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Grief and Grieving - Topic Overview

What is grief?

Grief is your emotional reaction to a significant loss. The words sorrow and heartache are often used to describe feelings of grief.

Anticipatory grief is grief that strikes in advance of an impending loss. You may feel anticipatory grief for a loved one who is sick and dying. Anticipatory grief helps us prepare for loss.

What is grieving?

Grieving is the process of emotional and life adjustment you go through after a loss. Grieving after a loved one's death is also known as bereavement.

Grieving is a personal experience. Depending on who you are and the nature of your loss, your process of grieving will be different from another person's experience. There is no "normal and expected" period of time for grieving.

What are common symptoms of grief and grieving?

A wide range of feelings and symptoms are common during grieving. While you are feeling shock, numbness, sadness, anger, guilt, anxiety, or fear, you may also find moments of relief, peace, or happiness. And although grieving is not simply sadness, "the blues," or depression, you may become depressed or overly anxious during the grieving process.

The stress of grief and grieving can take a physical toll on your body. Sleeplessness is common, as is a weakened immune system over time. If you have a chronic illness, grieving can make your condition worse.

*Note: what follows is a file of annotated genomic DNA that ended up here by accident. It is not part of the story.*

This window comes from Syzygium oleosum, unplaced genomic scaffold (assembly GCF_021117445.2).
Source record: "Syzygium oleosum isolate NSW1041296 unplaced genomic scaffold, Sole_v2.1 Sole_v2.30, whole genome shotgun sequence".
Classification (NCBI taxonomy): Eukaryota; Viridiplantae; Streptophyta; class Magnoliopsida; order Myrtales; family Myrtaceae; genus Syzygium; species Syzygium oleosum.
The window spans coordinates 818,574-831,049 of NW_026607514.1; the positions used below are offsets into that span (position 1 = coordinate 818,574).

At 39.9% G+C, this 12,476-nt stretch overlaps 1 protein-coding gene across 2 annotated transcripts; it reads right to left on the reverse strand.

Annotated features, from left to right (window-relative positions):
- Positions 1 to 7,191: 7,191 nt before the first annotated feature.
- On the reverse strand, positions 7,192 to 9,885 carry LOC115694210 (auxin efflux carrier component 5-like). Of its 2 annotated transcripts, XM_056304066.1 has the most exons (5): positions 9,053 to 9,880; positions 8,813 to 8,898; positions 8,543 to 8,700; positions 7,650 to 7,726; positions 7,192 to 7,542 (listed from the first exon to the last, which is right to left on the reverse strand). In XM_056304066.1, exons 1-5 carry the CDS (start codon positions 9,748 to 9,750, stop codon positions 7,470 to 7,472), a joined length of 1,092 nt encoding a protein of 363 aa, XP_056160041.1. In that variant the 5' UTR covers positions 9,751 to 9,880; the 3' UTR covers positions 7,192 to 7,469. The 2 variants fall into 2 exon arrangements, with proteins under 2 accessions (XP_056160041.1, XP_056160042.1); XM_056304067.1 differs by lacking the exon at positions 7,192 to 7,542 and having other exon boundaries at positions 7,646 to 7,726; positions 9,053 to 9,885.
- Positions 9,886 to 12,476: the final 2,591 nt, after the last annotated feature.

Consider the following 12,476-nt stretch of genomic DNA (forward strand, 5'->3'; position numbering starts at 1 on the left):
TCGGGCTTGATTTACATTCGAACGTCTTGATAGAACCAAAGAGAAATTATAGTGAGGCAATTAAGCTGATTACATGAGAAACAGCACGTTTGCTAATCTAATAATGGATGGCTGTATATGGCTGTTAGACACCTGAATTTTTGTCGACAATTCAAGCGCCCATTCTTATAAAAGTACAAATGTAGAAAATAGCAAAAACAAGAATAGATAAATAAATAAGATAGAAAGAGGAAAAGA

How is grieving treated?

Social support, good self-care, and the passage of time are usually the best medicine for grieving. But if you find that your grief is making it difficult to function for more than a week or two, contact a grief counselor or bereavement support group for help.

If you have trouble functioning for longer than a couple of weeks because of depression or anxiety, talk to your doctor. Treatment with medicines or counseling can help speed your recovery.

Frequently Asked Questions

Learning about grief and grieving:

Getting treatment:

    This information is produced and provided by the National Cancer Institute (NCI). The information in this topic may have changed since it was written. For the most current information, contact the National Cancer Institute via the Internet web site at http:// cancer .gov or call 1-800-4-CANCER.

    WebMD Medical Reference from Healthwise

    Last Updated: March 12, 2014
    This information is not intended to replace the advice of a doctor. Healthwise disclaims any liability for the decisions you make based on this information.
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